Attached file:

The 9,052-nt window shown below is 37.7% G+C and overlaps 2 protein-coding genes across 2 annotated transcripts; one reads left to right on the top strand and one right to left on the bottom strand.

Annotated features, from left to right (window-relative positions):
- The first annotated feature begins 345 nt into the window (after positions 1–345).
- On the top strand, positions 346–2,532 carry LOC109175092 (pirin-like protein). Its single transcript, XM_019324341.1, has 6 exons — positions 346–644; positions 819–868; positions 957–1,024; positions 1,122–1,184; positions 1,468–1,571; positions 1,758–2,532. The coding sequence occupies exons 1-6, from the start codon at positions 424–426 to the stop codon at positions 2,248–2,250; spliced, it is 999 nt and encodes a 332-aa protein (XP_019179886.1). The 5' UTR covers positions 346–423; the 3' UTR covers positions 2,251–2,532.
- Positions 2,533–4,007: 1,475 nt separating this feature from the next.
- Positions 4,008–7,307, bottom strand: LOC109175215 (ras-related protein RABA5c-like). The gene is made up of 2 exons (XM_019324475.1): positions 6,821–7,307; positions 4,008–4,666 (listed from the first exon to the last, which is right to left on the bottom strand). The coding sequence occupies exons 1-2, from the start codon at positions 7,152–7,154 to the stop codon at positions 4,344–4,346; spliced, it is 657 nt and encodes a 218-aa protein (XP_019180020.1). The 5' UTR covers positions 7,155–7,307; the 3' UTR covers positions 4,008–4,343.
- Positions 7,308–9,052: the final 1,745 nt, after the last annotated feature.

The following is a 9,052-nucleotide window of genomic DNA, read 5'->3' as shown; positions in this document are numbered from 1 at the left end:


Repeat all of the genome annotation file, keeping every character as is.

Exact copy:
The 9,052-nt window shown below is 37.7% G+C and overlaps 2 protein-coding genes across 2 annotated transcripts; one reads left to right on the top strand and one right to left on the bottom strand.

Annotated features, from left to right (window-relative positions):
- The first annotated feature begins 345 nt into the window (after positions 1–345).
- On the top strand, positions 346–2,532 carry LOC109175092 (pirin-like protein). Its single transcript, XM_019324341.1, has 6 exons — positions 346–644; positions 819–868; positions 957–1,024; positions 1,122–1,184; positions 1,468–1,571; positions 1,758–2,532. The coding sequence occupies exons 1-6, from the start codon at positions 424–426 to the stop codon at positions 2,248–2,250; spliced, it is 999 nt and encodes a 332-aa protein (XP_019179886.1). The 5' UTR covers positions 346–423; the 3' UTR covers positions 2,251–2,532.
- Positions 2,533–4,007: 1,475 nt separating this feature from the next.
- Positions 4,008–7,307, bottom strand: LOC109175215 (ras-related protein RABA5c-like). The gene is made up of 2 exons (XM_019324475.1): positions 6,821–7,307; positions 4,008–4,666 (listed from the first exon to the last, which is right to left on the bottom strand). The coding sequence occupies exons 1-2, from the start codon at positions 7,152–7,154 to the stop codon at positions 4,344–4,346; spliced, it is 657 nt and encodes a 218-aa protein (XP_019180020.1). The 5' UTR covers positions 7,155–7,307; the 3' UTR covers positions 4,008–4,343.
- Positions 7,308–9,052: the final 1,745 nt, after the last annotated feature.

The following is a 9,052-nucleotide window of genomic DNA, read 5'->3' as shown; positions in this document are numbered from 1 at the left end: